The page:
Monday, September 21, 2020

Confession of a Dying Man

This piece is part of a series of new reflections being added to the existing Ground Motive project From Henk's Archives.

by Henk Hart

I am embarrassed, ashamed at times, and I feel quite powerless. Many people reach out to me in my end time. Family and friends. People from church or my work community. Children. Strangers sometimes. I am deeply touched by this and the touch is healing. At times I am able to show my appreciation, my gratitude. Yes, I am truly grateful. To all. But I do not always or to everyone make that visible. That’s because I have begun to struggle with mail: email, letters in the mail, cards. Part of my new reality is that responding to mail takes time and energy that I now no longer have. I try. But it doesn’t happen. So I feel ashamed. I know that most people understand. I am grateful for that. But I am still embarrassed. And sad.

For the longest time I have not experienced death and dying as a burden. They are part of living. For many people they are sad, painful, beyond bearing. For me they were not. Bit by bit I gave up parts of what it means to be alive. Food, a hobby, an activity, a bodily function. I have seen death coming and expected it for a long time. Even now that my medical team says it’s coming closer faster I feel that in many ways I am ready and it’s ok. But the last few weeks I have become aware of my unanswered mail as a part of dying for which I am not ready. And I think I know why. It breaks lines of communication, it ends part of what it means to be alive. And to be the offender is sad and shameful to me. Suddenly dying is no longer what it has been so far. 

So I confess: as I am dying, I am part of death’s ruptures in living. Not just for myself. I bring the pains of dying into the lives of others. And I confess: I do it especially to those who reach out to me. I am sorry. 

Though confessing helps living with the shame, it does not stop the dying. Life goes on, also the life of which dying is part. And that life, for me at least, is also full of blessing that surrounds the pain. Shame is not the whole story of my dying. In our electronic world I can share my story with my work community, my confessional community, and my community of family and friends. In that way my world of dying could be life giving to others. That gives me joy.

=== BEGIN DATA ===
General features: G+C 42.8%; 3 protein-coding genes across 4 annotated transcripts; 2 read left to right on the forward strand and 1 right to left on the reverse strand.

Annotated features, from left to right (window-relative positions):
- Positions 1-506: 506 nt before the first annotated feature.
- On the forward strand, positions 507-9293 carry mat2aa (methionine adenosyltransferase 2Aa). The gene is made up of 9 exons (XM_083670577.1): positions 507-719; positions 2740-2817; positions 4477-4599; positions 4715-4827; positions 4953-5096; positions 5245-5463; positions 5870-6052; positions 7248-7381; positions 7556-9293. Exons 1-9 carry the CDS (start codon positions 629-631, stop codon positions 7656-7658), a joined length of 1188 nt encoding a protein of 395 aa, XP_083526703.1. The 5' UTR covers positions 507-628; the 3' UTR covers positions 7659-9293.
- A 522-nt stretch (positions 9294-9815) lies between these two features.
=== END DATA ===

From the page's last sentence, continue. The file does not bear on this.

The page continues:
7 comments:

  1. Thanks for these words, Henk. They are beautiful in the way that an honest soul is beautiful.

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  2. Clarence JoldersmaMonday, September 21, 2020

    Thank you, Henk. I will always remember fondly teaching a summer course together on science and religion: what a great transition from mentor to colleague!

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  3. Clarence JoldersmaMonday, September 21, 2020

    I will always fondly remember teaching a summer course with you at ICS on religion and science; what a great way to transition from your being a mentor to being a colleague.

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  4. My dear Henk. Accept our love without needing to respond or acknowledge. You have given, accepted, challenged and loved us in so many ways. This is just a token of reciprocation. Blessings to you. Harry kits

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  5. Dear Henk - you do not need to answer. I pray with you. We have been friends for very long. Shared many ideas, struggled together and also against one another. You have had to let go of an infant, a wife and a daughter - God put you there for them and for us. While you are leaving us - go in peace brother.

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  6. Dear Henk.
    Just read your "Confession of a Dying Man". I know you may not have the energy to read this, and you certainly should not try to respond.
    Thank you for you, and your vulnerability.
    Very touched by what you wrote.
    Have always very much appreciated your deep faith, vision, insights, humour and honesty.
    Today, also learned of your very generous donation to the ICS. THANK YOU!
    In so many ways the ICS is you, not only because you were there from the start but also and especially because of your exceptional scholarship, vision and leadership.
    Love from Ingersoll.
    John Joosse, Chair, ICS Board of Trustees.

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  7. Beloved Henk.
    The beloved senior member.
    The one who is so much like St. John.
    Profound in wisdom.
    Unflinching in truth.
    Always, always, always all about love.

    Our debt … my debt … is quite literally eternal.
    You have shared so deeply with me.
    You have been a cherished friend.
    We have held each other in tears.
    We have prayed together.

    And now, my beloved teacher and friend,
    as you prepare for the resurrection,
    know that we stand with you in hope,
    and we long for the coming of shalom.

    Go in peace dear friend.
    God in peace.

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